Employers have a moral and legal obligation to maintain a healthy workplace free of discrimination and sexual harassment. When an employer violates labor law, workers can sue their employers either individually or through a class action lawsuit. This can bring compensation for back pay and front pay, as well as emotional and punitive damages. Such actions are especially common in the Eastern District of New York (EDNY).
Recently, Lex Machina reviewed three years of employment litigation in the United States, and their report found that EDNY produces a disproportionate number of these cases. Despite possessing less than 3% of the US population, the district sees roughly 5% of all cases of employment litigation. If you work in New York’s Eastern District, reach out to the employment discrimination lawyers at the law firm of Console & Associates, P.C. Call 866-778-5500 or fill out our online form to find out more.
The Eastern District of New York is one of the most populous areas in the United States, with a population of eight million people living in five counties. Thi district area saw more than 3,200 of these employment lawsuits in recent years, which is around five percent of all such lawsuits in America. While there are many other types of employment litigation, the most common cases deal with violations of Title VII of the Civil Rights Act of 1964 or unlawful retaliation against employees.
Title VII requires employers to operate a fair, healthy workplace and enshrines the following groups as protected classes:
There are two distinct types of discrimination that fall under Title VII. The first is identity-based discrimination, particularly race and sex/gender. The Lex Machina study found 2,022 race discrimination cases and 2,005 sex/gender claims between 2022 and 2023. This often deals with discriminatory hiring practices, while hostile work environment (HWE) claims are treated separately.
A hostile work environment claim centers on workplaces that have not discriminated in hiring, but which treat protected groups so poorly as to constitute discrimination. While the plaintiff’s subjective experience of workplace hostility is important, it doesn’t constitute proof on its own. Rather, proving a HWE claim relies on providing evidence that a “reasonable person” would find the workplace hostile. HWE claims are almost as common as either race or sex litigation, with 1,931 claims between 2020 and 2022. These claims can be rooted in any protected characteristic, such as race, color, religion, sex, and national origin. While technically falling under Title VII, they are often treated separately due to their distinctive nature. In a hostile work environment claim, the employee asserts that the employer either created or allowed a work environment so hostile that it equates to discrimination. To substantiate an HWE claim, the plaintiff must demonstrate that a “reasonable person” would perceive the work environment as hostile and that the plaintiff subjectively experienced it as such.
However, retaliation is the single most common cause of employment discrimination lawsuits in America. From 2020 to 2022, employees filed 4,170 such cases against their employers. Retaliation occurs when an employer abuses its power over workers to punish them for exercising their rights. Common causes for retaliation include an employee rejecting sexual advances in the workplace, calling attention to discrimination, discussing wages, or cooperating with discrimination investigations. Employers are prohibited from initiating adverse employment actions based on a worker’s participation in any of the following protected activities:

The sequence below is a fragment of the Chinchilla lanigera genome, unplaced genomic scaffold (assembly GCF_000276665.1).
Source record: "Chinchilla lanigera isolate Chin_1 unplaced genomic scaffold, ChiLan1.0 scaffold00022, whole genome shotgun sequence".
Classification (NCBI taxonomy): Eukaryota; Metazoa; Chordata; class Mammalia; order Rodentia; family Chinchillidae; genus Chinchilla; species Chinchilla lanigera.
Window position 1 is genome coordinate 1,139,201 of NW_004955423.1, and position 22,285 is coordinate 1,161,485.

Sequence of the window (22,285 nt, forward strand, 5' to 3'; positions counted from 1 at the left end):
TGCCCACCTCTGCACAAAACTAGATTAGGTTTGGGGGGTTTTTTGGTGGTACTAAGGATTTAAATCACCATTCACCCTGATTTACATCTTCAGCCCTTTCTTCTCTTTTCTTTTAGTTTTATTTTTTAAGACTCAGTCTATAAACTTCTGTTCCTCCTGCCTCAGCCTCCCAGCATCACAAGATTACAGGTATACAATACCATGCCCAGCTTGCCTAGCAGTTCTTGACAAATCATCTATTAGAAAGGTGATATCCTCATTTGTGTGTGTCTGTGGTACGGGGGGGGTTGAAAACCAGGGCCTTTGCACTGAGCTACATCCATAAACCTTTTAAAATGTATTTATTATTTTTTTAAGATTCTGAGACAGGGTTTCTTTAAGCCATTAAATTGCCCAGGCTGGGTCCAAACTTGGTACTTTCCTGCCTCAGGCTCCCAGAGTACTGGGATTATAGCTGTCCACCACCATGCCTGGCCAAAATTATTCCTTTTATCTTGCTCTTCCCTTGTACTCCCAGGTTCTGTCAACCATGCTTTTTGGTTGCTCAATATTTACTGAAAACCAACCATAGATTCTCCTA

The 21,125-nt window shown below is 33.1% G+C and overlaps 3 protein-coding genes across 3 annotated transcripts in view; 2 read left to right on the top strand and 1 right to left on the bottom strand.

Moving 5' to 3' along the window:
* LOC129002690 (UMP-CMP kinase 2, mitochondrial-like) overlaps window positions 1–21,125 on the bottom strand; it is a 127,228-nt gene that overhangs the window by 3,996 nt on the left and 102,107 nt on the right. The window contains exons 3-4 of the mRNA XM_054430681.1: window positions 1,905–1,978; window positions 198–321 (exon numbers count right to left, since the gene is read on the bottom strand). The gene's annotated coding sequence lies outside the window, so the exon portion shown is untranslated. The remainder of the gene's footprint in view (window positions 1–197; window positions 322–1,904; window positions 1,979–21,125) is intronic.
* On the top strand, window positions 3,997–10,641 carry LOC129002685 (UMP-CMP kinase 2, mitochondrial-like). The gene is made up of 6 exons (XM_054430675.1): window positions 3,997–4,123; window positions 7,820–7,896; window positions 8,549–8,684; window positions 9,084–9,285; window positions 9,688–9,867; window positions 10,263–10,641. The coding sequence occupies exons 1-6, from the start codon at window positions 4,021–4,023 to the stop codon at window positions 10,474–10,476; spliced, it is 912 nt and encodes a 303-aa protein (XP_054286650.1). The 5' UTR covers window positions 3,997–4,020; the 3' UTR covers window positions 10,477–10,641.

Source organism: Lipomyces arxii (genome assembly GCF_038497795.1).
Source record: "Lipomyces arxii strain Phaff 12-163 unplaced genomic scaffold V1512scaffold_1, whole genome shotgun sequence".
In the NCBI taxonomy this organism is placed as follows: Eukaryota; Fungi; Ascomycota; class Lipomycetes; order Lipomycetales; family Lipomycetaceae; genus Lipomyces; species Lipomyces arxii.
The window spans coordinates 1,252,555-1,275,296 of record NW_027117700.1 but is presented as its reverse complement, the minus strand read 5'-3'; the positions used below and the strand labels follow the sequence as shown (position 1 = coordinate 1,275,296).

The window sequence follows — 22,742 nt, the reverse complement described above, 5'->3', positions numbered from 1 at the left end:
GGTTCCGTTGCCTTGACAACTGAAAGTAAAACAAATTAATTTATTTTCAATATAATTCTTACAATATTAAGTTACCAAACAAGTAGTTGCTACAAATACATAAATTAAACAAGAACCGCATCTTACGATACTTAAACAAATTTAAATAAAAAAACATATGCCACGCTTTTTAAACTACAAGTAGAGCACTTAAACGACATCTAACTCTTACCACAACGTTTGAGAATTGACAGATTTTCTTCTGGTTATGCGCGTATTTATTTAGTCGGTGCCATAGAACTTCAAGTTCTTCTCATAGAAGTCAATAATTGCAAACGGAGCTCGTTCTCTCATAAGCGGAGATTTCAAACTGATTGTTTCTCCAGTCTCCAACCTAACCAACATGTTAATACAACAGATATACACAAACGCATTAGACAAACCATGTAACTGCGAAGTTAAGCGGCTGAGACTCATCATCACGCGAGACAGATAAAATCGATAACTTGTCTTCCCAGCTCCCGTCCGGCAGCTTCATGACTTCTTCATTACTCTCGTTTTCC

The Lex Machina study found four employers that faced the greatest number of discrimination lawsuits from 2020-2022:
Walmart is a massive company with more than two million employees, and it tops the list of most-sued employers. During the period in question, Walmart Inc. and its associate branches have seen more than 678 employees sue the company. UPS has an impressive 500,000 employees and saw 297 lawsuits from employees.
Amazon Services, LLC is another giant with 1.5 million employees. It placed third on the list, with 207 employment discrimination claims. Lowe’s stands out for being the smallest company in the top four, with 300,000 employees and a proportionately high 190 employment claims.
Larger corporations tend to have more employees, which makes them more likely to feature on the list of employers facing numerous lawsuits. One could argue that larger companies also have a stronger motivation to test the boundaries of questionable employment practices due to the significant potential gains involved. Nonetheless, it’s crucial to clarify that this list shouldn’t be interpreted as an indication that these companies committed the most employment violations; rather, it reflects that they were the ones dealing with the highest number of employment-related lawsuits.
Individuals who have encountered workplace discrimination, sexual harassment, or retaliation for exposing unfair employment practices can pursue legal action against their employer. It’s vital to understand that employers often resist taking responsibility for their questionable actions and employ extensive measures to evade liability. Therefore, to ensure that these claims receive the attention and resolution they deserve, we recommend seeking the guidance of an experienced EDNY employment attorney. Call 866-778-5500 or fill out our online form to schedule a free consultation.